Meet Loyola’s SBA President
Hometown: Chicago, Illinois
Undergraduate school and degree:
University of Dayton, Bachelor of Arts with majors in Economics, Political Science, and Prelaw
How did you spend your summer?
Law Clerk for Clifford Law Offices and Research Assistant for Professor Richard A. Michael
What do you enjoy most about attending law school at Loyola University Chicago?
The people. Loyola embodies a strong sense of community from top to bottom. The students and faculty are extremely friendly and always look out for each other. Law school can be such a fast-paced, high intensity experience so it's great to have students, professors, and administrators who truly keep your best interest in mind. I have witnessed this strong sense of community on many occasions, but most notably with our Student Bar Association. Our programming wouldn't be possible without the assistance and support I receive from my fellow SBA members; working with those students has been a great learning experience and I've established some great relationships along the way.
What do you hope to accomplish as SBA president this year?
I have been involved with Loyola's Student Bar Association since my 1L year and we have always strived to inculcate a culture where each student is valued. As cheesy as it sounds, our SBA continuously reaches out to the student body and various organizations, remains accessible, and strives to efficiently respond to each student's concerns. I hope to enhance these relations among student organizations, provide support and resources for students suffering from mental health and substance abuse issues, and remain responsive to the student body and administration.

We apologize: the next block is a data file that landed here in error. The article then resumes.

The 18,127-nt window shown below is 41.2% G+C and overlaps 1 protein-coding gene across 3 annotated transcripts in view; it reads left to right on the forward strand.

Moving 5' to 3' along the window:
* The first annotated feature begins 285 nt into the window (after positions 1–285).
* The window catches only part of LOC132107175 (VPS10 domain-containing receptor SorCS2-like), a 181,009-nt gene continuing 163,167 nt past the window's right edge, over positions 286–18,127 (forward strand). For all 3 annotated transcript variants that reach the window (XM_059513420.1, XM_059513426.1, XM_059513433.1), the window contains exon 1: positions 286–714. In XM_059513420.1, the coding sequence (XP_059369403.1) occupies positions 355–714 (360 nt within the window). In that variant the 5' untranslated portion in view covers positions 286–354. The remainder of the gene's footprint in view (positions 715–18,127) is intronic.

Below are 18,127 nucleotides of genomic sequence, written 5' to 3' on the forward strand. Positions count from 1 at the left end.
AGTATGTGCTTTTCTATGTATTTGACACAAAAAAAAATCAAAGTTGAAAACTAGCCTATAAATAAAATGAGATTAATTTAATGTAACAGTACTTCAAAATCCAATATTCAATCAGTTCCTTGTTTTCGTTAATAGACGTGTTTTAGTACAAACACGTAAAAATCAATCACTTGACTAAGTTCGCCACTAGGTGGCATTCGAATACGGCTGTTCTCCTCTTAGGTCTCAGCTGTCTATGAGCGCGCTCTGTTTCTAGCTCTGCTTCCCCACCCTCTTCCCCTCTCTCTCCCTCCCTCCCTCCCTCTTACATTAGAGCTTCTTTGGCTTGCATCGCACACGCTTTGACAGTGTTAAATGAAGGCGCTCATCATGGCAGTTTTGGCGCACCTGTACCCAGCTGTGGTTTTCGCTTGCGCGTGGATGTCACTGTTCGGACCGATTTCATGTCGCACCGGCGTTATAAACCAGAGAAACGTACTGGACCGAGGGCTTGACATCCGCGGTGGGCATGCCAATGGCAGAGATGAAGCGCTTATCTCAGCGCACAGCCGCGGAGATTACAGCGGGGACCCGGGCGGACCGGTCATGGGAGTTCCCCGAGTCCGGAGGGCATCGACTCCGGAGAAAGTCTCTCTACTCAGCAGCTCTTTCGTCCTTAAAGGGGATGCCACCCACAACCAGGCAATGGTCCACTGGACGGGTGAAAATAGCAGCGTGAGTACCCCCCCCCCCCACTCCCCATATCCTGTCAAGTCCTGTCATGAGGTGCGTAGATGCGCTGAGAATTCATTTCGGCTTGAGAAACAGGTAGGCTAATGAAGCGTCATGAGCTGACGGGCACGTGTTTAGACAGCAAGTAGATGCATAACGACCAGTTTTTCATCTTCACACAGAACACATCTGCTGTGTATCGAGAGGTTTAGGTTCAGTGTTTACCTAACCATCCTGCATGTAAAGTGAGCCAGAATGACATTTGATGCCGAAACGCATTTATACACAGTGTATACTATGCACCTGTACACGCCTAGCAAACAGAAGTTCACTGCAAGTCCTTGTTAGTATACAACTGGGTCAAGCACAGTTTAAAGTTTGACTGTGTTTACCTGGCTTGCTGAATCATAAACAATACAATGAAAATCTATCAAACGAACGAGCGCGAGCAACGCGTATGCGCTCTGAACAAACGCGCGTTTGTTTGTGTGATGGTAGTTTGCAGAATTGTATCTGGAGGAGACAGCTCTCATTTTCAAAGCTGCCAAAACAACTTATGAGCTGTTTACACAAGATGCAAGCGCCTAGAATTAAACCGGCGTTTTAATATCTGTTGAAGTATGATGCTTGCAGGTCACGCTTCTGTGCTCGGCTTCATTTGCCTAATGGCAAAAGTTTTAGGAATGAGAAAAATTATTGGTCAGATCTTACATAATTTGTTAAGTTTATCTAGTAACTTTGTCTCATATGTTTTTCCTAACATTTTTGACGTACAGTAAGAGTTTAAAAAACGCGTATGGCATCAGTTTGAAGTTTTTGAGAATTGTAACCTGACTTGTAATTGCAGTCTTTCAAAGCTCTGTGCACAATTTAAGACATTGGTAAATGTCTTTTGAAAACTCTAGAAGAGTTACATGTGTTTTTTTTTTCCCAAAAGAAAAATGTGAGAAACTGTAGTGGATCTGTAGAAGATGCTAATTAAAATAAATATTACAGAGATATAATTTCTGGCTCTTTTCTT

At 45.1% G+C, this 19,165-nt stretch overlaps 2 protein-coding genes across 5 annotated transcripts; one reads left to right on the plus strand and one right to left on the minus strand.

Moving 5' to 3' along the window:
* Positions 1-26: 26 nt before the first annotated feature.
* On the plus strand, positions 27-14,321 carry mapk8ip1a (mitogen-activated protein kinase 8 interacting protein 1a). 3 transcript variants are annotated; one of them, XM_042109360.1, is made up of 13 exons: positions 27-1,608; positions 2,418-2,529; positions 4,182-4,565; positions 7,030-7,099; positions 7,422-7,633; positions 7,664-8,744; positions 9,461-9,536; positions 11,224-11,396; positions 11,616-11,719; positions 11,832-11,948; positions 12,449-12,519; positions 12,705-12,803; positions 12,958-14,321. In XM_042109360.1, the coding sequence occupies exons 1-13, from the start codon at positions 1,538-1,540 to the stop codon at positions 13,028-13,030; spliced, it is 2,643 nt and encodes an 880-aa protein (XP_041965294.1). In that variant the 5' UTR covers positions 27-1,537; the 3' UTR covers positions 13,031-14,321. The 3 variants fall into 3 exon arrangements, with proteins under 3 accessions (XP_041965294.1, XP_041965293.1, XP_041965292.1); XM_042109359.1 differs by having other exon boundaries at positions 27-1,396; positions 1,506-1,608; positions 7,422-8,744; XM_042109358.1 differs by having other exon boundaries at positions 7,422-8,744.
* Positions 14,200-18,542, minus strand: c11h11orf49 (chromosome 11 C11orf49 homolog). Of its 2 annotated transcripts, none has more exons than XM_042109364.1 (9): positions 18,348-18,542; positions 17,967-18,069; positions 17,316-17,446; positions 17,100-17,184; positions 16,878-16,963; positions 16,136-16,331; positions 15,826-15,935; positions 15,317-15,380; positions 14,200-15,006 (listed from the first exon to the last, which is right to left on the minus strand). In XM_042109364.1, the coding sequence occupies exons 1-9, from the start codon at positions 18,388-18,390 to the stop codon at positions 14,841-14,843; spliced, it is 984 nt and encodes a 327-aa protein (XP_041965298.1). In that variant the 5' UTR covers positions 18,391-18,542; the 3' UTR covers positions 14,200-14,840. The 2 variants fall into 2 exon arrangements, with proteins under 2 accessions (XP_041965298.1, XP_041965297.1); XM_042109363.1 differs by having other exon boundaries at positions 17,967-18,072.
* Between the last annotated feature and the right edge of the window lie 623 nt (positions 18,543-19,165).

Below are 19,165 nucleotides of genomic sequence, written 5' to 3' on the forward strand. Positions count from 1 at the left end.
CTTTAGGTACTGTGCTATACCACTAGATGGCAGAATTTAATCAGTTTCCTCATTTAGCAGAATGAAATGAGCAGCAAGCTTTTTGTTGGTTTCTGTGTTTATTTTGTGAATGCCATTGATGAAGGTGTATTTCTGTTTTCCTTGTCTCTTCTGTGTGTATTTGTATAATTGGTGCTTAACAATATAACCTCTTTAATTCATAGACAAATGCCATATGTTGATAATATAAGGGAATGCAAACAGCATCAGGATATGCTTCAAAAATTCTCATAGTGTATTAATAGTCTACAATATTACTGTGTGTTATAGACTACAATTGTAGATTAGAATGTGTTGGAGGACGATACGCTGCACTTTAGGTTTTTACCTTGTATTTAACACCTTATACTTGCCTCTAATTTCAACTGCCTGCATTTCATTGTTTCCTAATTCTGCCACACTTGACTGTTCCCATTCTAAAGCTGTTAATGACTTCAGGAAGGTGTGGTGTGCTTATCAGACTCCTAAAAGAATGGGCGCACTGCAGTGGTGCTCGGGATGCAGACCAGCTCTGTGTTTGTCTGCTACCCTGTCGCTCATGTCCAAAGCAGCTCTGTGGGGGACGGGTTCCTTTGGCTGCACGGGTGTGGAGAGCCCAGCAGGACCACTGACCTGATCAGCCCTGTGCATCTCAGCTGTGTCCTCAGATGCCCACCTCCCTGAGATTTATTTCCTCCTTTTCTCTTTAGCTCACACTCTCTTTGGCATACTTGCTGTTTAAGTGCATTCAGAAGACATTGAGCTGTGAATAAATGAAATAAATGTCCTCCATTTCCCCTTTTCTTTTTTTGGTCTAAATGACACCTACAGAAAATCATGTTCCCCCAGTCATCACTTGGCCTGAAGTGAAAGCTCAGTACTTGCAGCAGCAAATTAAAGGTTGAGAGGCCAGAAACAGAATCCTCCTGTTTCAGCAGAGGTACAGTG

What advice do you have for first year students?
My main piece of advice to first year students is to focus on your law school experience and maintain a healthy work-life balance. Attending law school and devoting yourself to a particular career or practice area is extremely personalized. Accordingly, it's important to focus only on what you can do at a particular point in time. Comparing yourself to other students results in stress and may inhibit your experience - so focus on you! Also, it's important to maintain a healthy work-life balance by staying in touch with friends/family, exercising, playing sports, or just doing something outside the confines of the law school. Maintaining that balance makes you more productive and much happier!